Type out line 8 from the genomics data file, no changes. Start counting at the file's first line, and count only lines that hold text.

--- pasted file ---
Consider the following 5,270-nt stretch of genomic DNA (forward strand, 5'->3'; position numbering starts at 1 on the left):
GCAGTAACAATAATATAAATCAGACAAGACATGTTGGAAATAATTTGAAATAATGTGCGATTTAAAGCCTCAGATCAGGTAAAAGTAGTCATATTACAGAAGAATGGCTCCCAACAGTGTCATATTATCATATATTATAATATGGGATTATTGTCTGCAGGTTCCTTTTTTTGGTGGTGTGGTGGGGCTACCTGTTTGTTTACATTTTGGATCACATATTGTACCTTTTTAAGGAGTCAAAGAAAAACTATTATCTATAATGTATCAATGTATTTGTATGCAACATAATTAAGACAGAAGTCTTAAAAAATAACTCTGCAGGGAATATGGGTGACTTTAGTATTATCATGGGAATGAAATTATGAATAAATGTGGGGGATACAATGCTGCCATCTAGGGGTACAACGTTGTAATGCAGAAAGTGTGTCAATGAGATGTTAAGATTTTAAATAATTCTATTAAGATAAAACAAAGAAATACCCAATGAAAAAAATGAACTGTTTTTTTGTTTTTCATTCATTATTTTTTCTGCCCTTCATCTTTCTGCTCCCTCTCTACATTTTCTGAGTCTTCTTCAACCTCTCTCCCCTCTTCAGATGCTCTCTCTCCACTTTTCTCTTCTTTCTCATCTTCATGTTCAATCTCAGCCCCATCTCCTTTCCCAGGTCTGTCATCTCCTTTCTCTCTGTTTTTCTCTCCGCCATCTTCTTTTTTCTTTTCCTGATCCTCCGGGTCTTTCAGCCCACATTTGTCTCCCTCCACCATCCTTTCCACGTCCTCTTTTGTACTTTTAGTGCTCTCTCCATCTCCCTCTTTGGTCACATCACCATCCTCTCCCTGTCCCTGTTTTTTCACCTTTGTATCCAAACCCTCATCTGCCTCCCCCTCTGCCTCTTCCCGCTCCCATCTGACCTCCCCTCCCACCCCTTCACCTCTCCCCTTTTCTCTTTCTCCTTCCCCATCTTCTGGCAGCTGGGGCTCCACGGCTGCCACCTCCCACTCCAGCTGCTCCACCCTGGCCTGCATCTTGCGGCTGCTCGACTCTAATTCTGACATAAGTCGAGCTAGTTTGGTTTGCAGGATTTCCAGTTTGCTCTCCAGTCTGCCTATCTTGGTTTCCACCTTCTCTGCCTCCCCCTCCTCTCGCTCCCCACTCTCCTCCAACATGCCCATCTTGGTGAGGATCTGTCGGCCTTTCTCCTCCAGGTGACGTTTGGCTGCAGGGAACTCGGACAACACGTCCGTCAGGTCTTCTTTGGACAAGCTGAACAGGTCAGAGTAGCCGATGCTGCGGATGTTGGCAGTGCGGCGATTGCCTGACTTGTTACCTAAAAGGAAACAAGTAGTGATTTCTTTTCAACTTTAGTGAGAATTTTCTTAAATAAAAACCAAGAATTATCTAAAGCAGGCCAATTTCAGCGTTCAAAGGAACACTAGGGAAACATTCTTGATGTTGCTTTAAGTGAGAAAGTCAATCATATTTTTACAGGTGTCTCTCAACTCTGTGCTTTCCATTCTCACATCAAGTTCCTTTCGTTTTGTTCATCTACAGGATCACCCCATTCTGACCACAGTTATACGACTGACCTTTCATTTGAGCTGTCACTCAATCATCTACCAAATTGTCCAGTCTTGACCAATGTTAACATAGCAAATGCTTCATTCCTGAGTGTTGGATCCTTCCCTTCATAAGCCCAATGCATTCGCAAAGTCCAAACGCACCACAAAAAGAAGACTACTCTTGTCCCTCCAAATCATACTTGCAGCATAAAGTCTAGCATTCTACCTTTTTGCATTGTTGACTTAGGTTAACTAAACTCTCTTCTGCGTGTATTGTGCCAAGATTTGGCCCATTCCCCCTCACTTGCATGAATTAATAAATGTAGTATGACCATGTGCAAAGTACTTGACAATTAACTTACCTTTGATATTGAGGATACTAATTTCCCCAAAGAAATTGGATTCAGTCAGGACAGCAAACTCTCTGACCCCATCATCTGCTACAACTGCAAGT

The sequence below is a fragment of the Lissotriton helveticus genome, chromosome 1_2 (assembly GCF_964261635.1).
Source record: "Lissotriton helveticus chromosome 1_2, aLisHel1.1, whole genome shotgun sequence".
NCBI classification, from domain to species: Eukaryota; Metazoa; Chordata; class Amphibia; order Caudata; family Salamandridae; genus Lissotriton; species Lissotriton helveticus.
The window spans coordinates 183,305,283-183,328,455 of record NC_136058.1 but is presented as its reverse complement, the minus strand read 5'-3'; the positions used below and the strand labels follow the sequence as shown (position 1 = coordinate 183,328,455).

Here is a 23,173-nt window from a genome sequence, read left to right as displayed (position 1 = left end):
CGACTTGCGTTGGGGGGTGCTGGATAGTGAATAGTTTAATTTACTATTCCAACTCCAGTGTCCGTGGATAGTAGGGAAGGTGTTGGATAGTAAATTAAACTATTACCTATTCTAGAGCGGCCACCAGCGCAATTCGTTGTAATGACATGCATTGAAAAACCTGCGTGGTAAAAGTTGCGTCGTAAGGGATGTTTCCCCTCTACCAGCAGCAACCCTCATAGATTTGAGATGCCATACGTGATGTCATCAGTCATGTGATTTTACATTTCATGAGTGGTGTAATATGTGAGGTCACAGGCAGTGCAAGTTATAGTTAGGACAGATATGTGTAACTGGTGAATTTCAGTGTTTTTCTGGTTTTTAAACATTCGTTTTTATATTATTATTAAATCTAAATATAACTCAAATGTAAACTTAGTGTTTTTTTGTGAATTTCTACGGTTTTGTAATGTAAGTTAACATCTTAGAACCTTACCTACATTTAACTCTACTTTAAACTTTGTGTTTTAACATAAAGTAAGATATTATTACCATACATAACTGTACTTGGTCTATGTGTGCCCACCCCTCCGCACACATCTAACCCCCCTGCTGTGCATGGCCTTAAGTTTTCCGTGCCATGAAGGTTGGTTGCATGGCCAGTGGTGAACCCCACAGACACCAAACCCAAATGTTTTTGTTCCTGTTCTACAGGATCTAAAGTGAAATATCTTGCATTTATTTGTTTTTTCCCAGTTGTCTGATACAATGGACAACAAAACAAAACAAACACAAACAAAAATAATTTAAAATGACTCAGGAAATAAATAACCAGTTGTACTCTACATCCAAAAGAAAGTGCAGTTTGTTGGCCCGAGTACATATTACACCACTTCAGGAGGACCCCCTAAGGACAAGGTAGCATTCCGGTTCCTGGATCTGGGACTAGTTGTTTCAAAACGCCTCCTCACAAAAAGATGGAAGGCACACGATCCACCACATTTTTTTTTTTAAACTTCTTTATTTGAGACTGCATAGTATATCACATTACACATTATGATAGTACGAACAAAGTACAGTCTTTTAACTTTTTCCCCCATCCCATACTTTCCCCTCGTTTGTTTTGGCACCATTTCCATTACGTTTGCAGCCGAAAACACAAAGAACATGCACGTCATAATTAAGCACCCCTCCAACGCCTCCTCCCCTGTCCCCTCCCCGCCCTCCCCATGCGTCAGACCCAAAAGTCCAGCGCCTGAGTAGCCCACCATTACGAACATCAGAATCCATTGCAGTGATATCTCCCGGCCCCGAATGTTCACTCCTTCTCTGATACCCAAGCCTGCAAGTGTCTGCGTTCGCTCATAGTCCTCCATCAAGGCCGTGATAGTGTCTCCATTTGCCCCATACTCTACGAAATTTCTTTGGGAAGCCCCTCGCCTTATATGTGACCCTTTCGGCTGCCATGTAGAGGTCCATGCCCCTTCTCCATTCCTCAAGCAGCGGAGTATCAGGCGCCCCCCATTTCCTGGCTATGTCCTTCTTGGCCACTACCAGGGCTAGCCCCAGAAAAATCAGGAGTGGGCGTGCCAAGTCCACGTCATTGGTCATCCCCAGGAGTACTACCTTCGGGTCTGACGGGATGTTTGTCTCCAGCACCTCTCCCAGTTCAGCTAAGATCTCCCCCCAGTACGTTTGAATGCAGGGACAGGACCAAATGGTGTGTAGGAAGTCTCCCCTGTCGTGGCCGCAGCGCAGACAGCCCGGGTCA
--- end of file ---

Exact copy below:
CGACTTGCGTTGGGGGGTGCTGGATAGTGAATAGTTTAATTTACTATTCCAACTCCAGTGTCCGTGGATAGTAGGGAAGGTGTTGGATAGTAAATTAAACTATTACCTATTCTAGAGCGGCCACCAGCGCAATTCGTTGTAATGACATGCATTGAAAAACCTGCGTGGTAAAAGTTGCGTCGTAAGGGATGTTTCCCCTCTACCAGCAGCAACCCTCATAGATTTGAGATGCCATACGTGATGTCATCAGTCATGTGATTTTACATTTCATGAGTGGTGTAATATGTGAGGTCACAGGCAGTGCAAGTTATAGTTAGGACAGATATGTGTAACTGGTGAATTTCAGTGTTTTTCTGGTTTTTAAACATTCGTTTTTATATTATTATTAAATCTAAATATAACTCAAATGTAAACTTAGTGTTTTTTTGTGAATTTCTACGGTTTTGTAATGTAAGTTAACATCTTAGAACCTTACCTACATTTAACTCTACTTTAAACTTTGTGTTTTAACATAAAGTAAGATATTATTACCATACATAACTGTACTTGGTCTATGTGTGCCCACCCCTCCGCACACATCTAACCCCCCTGCTGTGCATGGCCTTAAGTTTTCCGTGCCATGAAGGTTGGTTGCATGGCCAGTGGTGAACCCCACAGACACCAAACCCAAATGTTTTTGTTCCTGTTCTACAGGATCTAAAGTGAAATATCTTGCATTTATTTGTTTTTTCCCAGTTGTCTGATACAATGGACAACAAAACAAAACAAACACAAACAAAAATAATTTAAAATGACTCAGGAAATAAATAACCAGTTGTACTCTACATCCAAAAGAAAGTGCAGTTTGTTGGCCCGAGTACATATTACACCACTTCAGGAGGACCCCCTAAGGACAAGGTAGCATTCCGGTTCCTGGATCTGGGACTAGTTGTTTCAAAACGCCTCCTCACAAAAAGATGGAAGGCACACGATCCACCACATTTTTTTTTTTAAACTTCTTTATTTGAGACTGCATAGTATATCACATTACACATTATGATAGTACGAACAAAGTACAGTCTTTTAACTTTTTCCCCCATCCCATACTTTCCCCTCGTTTGTTTTGGCACCATTTCCATTACGTTTGCAGCCGAAAACACAAAGAACATGCACGTCATAATTAAGCACCCCTCCAACGCCTCCTCCCCTGTCCCCTCCCCGCCCTCCCCATGCGTCAGACCCAAAAGTCCAGCGCCTGAGTAGCCCACCATTACGAACATCAGAATCCATTGCAGTGATATCTCCCGGCCCCGAATGTTCACTCCTTCTCTGATACCCAAGCCTGCAAGTGTCTGCGTTCGCTCATAGTCCTCCATCAAGGCCGTGATAGTGTCTCCATTTGCCCCATACTCTACGAAATTTCTTTGGGAAGCCCCTCGCCTTATATGTGACCCTTTCGGCTGCCATGTAGAGGTCCATGCCCCTTCTCCATTCCTCAAGCAGCGGAGTATCAGGCGCCCCCCATTTCCTGGCTATGTCCTTCTTGGCCACTACCAGGGCTAGCCCCAGAAAAATCAGGAGTGGGCGTGCCAAGTCCACGTCATTGGTCATCCCCAGGAGTACTACCTTCGGGTCTGACGGGATGTTTGTCTCCAGCACCTCTCCCAGTTCAGCTAAGATCTCCCCCCAGTACGTTTGAATGCAGGGACAGGACCAAATGGTGTGTAGGAAGTCTCCCCTGTCGTGGCCGCAGCGCAGACAGCCCGGGTCA